• A lot more of the first. Odd that this got the GameSpot 10/10 and the first didn't. Probably inconsequential. It's still good. (TACO Hell: 2. Man, those Prankster Comets.)

  • Though a lot more linear than the above Mario games, the Super Mario 3D series were still 3D platformers. I recall fond memories of 3D Land, though it took the second harder playthrough to properly get the most out of its ideas. Sadly, most of the originality of the 64/Sunshine/Galaxy era had dissipated by this point. (TACO Hell: 2. Really, it's just those hidden green stars.)

  • Though 3D World looked great with the Wii U's HD and had a superb presentation all around, it felt just as creatively lacking as 3D Land did. (TACO Hell: 2.)

  • I suppose this barely counts, but then the idea of the Paper Mario games was to turn the idea of 2D on its head. Or on its side, at least. The first two were RPGs but this one felt more like a standard platformer. (TACO Hell: 2. Not an emphasis, but there's still some items to find.)

  • Wario World was a curious and not-bad take on the Wario Land series, which I'm chagrined to admit I fell off of right after the first one. (TACO Hell: 4. Wario's avaricious nature meant there was a lot of treasure to run back and forth to get, including a whole spectrum-themed collectible sidequest for each stage.)

  • I adore the Ape Escape games and the first was easily the best platformer for the original PlayStation, which saw what the N64 was doing and created a number of oddball experiments that didn't quite cause Nintendo any worry. I mean, the PS1's incredible RPG and racing game libraries sure did, but 3D platformers? Nah. (TACO Hell: 3. The whole game is about collecting monkeys. To the game's credit, the monkeys were hardly floating around passively.)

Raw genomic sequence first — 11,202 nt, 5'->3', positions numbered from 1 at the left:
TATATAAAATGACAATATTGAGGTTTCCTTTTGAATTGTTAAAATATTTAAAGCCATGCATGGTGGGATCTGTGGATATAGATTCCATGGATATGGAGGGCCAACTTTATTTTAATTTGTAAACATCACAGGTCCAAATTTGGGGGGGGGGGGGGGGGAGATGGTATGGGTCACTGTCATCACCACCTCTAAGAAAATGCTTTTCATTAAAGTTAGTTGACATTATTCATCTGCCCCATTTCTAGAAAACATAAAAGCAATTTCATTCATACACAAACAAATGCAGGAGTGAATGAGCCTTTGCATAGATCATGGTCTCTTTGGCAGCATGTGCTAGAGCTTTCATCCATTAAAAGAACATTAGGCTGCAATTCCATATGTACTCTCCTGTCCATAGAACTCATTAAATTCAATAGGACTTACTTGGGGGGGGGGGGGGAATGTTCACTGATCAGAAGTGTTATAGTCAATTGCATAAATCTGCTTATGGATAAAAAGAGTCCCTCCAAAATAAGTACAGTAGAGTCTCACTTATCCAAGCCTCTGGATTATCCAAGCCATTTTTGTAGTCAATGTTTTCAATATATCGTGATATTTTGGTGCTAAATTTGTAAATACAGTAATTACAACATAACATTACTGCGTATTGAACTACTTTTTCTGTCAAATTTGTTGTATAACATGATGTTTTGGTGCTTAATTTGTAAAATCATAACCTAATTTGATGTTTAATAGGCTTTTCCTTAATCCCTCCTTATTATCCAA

• The jump to PS2 didn't diminish Ape Escape one bit, and it ramped up the goofy comedy and the collectibles to befit the generational leap. (TACO Hell: 4. We now have the Gachapon machine with hundreds of randomized collectible junk items up for grabs whenever you found the tokens to feed it.)

  • I actually remember less about 3, except that it was linked to TV shows instead of world history. The series had fallen into a routine by this point, and the spin-offs to follow never seemed that enticing. It did, however, feature a Metal Gear Solid mini-game (MGS3, of course, had its own Ape Escape equivalent). (TACO Hell: 4. I recall the amount of monkey collecting to be bonkers in this one. Over 400!)